In Scotland, a company called Celtic Renewables has devised a way to power cars using the massive amount of by-product leftover from distilling Scotch. Celtic founder Martin Tangney is taking some of the hundreds of thousands of tons of spent barley and the billions of liters of liquid waste, called pot ale, generated by whiskey production each year and feeding it to bacteria called clostridium. The result is a fuel that can go directly into a car’s fuel tank, no engine alterations required. According to Tangney, the process is actually similar to the way the whiskey itself ferments. Instead of yeast breaking down sugars to produce the ethanol that gets us buzzed from a shot, the clostridium does the same thing to the leftovers, but produces a fuel called biobutanol.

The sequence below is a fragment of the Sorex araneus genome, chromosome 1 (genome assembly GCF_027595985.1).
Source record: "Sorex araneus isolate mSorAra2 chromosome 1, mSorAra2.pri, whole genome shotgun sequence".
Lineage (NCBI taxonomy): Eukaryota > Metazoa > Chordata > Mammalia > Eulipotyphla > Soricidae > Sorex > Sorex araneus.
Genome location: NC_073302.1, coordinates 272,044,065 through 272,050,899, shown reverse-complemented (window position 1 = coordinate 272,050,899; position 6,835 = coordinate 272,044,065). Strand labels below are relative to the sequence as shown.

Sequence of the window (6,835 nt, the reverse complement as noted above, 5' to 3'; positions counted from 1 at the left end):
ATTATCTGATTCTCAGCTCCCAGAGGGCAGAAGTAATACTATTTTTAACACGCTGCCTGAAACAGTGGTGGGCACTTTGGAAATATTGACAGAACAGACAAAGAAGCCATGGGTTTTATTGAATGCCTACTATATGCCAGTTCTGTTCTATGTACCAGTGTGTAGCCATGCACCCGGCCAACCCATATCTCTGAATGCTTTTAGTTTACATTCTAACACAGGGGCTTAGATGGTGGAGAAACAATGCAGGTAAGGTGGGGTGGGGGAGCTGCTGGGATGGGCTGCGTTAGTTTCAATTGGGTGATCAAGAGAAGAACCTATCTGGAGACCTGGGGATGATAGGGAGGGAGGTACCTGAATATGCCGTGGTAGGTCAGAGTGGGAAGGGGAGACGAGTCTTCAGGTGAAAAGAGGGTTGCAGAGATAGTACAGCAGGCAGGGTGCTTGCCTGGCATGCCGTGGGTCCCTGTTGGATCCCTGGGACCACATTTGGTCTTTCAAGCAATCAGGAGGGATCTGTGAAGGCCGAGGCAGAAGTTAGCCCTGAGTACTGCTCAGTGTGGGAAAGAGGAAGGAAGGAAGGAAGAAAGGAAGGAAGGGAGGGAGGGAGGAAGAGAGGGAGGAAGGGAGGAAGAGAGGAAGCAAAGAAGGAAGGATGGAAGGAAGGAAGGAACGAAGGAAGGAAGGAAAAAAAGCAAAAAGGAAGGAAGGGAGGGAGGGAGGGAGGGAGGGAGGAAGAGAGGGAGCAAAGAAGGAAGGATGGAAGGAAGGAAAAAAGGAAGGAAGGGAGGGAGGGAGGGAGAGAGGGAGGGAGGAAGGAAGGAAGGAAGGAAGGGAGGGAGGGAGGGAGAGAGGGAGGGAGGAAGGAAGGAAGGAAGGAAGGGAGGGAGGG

In a show of support, the British government kicked in more than $1.3 million today to move Tangney’s “whisky gas” into a pilot program designed to bring it up to a more industrial scale, and get whiskey-powered cars on the road as soon as possible. The EU is requiring 10 percent of all fuel sold in Europe to be biofuel by 2020—more than double the 2010 requirements—and making it out of whiskey waste is a much better alternative than using crops people might actually eat, like corn.